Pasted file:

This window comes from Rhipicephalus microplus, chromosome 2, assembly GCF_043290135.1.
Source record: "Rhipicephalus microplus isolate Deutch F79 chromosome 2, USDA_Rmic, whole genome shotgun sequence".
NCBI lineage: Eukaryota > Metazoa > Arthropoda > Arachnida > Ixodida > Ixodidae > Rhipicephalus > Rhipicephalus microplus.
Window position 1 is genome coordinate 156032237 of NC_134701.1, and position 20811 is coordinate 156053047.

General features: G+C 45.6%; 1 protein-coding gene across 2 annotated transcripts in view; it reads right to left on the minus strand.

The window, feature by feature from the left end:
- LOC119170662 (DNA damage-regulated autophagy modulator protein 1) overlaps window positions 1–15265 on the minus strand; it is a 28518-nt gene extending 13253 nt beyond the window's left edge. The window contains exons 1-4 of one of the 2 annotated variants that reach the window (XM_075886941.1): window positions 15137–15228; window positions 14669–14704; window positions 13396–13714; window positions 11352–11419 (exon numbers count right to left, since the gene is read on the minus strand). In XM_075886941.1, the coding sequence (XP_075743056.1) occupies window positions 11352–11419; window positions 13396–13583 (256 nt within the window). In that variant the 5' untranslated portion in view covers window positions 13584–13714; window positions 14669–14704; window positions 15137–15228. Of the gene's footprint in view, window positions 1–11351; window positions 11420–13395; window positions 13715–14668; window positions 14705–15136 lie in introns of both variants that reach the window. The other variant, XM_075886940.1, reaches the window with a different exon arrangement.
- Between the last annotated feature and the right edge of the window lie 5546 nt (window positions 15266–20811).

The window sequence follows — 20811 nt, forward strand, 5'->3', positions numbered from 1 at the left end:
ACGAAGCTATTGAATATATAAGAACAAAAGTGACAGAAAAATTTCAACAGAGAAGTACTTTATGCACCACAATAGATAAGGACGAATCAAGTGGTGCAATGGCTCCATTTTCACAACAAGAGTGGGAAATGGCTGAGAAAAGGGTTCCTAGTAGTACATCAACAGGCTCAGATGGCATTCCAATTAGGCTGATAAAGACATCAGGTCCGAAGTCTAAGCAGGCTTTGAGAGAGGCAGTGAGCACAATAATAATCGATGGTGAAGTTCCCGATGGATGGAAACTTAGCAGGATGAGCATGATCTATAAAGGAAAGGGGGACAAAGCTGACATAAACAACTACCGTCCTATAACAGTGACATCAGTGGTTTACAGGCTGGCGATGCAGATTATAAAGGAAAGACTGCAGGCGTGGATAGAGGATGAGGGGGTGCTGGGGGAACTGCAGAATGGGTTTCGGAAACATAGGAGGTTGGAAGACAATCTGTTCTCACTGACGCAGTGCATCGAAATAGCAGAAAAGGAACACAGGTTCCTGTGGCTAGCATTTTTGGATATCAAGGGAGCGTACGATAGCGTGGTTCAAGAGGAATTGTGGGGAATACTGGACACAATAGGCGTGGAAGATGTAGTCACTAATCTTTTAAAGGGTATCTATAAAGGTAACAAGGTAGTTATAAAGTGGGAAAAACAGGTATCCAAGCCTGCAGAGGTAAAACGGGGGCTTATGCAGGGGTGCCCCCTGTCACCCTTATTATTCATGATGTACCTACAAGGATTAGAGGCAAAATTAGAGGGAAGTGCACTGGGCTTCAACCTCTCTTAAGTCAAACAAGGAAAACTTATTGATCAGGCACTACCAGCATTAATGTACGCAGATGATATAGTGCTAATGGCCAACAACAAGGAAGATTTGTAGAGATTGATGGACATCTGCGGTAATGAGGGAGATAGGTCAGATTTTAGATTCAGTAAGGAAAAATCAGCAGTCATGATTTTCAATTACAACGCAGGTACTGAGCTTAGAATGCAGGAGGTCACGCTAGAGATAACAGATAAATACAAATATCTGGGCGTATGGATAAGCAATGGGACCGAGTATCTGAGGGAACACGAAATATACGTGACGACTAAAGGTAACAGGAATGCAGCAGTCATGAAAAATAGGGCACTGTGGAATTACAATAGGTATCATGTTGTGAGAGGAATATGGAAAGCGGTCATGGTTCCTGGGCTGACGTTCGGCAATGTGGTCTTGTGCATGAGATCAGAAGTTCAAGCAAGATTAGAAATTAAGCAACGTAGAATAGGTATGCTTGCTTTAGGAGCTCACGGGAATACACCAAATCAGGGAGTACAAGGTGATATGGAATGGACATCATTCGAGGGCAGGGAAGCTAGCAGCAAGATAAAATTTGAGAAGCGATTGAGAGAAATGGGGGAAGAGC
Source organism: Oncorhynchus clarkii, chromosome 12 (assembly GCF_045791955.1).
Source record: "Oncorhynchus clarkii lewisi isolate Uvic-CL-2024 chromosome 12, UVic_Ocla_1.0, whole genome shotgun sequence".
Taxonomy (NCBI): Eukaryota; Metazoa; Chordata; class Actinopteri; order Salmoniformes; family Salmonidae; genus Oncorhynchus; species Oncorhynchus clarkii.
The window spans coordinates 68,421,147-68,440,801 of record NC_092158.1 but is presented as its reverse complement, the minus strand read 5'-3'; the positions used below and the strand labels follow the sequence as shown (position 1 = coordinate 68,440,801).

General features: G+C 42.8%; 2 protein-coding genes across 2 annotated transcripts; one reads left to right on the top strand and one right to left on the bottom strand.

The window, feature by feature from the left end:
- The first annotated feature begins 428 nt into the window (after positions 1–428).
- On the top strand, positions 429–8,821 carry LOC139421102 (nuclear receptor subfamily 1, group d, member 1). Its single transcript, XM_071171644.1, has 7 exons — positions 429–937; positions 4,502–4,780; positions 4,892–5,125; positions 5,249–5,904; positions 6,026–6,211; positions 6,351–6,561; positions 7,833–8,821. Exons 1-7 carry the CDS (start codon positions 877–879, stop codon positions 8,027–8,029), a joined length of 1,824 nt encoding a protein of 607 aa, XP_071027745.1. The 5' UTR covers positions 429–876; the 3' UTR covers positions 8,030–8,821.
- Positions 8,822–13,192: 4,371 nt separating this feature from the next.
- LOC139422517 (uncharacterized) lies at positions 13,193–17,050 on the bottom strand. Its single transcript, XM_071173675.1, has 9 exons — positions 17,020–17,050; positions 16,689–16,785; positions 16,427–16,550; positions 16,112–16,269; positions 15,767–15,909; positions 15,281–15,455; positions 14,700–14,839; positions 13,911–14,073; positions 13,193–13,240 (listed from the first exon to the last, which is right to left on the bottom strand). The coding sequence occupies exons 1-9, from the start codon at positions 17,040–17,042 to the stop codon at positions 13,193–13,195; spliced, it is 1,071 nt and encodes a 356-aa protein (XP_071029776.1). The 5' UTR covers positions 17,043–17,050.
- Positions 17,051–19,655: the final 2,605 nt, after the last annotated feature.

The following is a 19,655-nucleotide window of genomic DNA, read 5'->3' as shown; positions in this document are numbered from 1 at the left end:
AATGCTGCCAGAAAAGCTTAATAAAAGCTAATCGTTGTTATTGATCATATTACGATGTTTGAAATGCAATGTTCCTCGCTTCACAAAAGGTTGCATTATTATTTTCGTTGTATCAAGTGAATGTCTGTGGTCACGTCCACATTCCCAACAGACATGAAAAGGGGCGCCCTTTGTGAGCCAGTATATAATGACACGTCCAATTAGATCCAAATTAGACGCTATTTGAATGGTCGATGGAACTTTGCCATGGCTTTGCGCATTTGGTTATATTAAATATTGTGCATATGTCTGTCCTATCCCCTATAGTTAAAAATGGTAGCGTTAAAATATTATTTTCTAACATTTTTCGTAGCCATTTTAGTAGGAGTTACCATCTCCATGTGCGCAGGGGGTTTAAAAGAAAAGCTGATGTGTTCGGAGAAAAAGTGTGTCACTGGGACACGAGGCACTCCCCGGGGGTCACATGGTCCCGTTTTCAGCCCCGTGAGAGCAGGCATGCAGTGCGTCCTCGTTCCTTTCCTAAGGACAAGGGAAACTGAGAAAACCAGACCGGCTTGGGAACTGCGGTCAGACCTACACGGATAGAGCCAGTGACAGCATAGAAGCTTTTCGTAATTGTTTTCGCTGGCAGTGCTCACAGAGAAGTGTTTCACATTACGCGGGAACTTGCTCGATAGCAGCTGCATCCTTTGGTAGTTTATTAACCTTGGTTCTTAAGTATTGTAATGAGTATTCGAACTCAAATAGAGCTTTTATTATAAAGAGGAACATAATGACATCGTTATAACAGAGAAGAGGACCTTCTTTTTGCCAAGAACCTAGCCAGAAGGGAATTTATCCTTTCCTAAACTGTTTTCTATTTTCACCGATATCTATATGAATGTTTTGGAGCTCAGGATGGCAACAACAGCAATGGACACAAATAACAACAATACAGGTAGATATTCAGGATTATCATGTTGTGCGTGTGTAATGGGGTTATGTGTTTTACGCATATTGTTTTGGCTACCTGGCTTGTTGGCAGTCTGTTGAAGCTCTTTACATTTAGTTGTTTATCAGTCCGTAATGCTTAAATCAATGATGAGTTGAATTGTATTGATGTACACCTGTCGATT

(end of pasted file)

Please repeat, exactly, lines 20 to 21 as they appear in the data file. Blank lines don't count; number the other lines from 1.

- LOC139422517 (uncharacterized) lies at positions 13,193–17,050 on the bottom strand. Its single transcript, XM_071173675.1, has 9 exons — positions 17,020–17,050; positions 16,689–16,785; positions 16,427–16,550; positions 16,112–16,269; positions 15,767–15,909; positions 15,281–15,455; positions 14,700–14,839; positions 13,911–14,073; positions 13,193–13,240 (listed from the first exon to the last, which is right to left on the bottom strand). The coding sequence occupies exons 1-9, from the start codon at positions 17,040–17,042 to the stop codon at positions 13,193–13,195; spliced, it is 1,071 nt and encodes a 356-aa protein (XP_071029776.1). The 5' UTR covers positions 17,043–17,050.
- Positions 17,051–19,655: the final 2,605 nt, after the last annotated feature.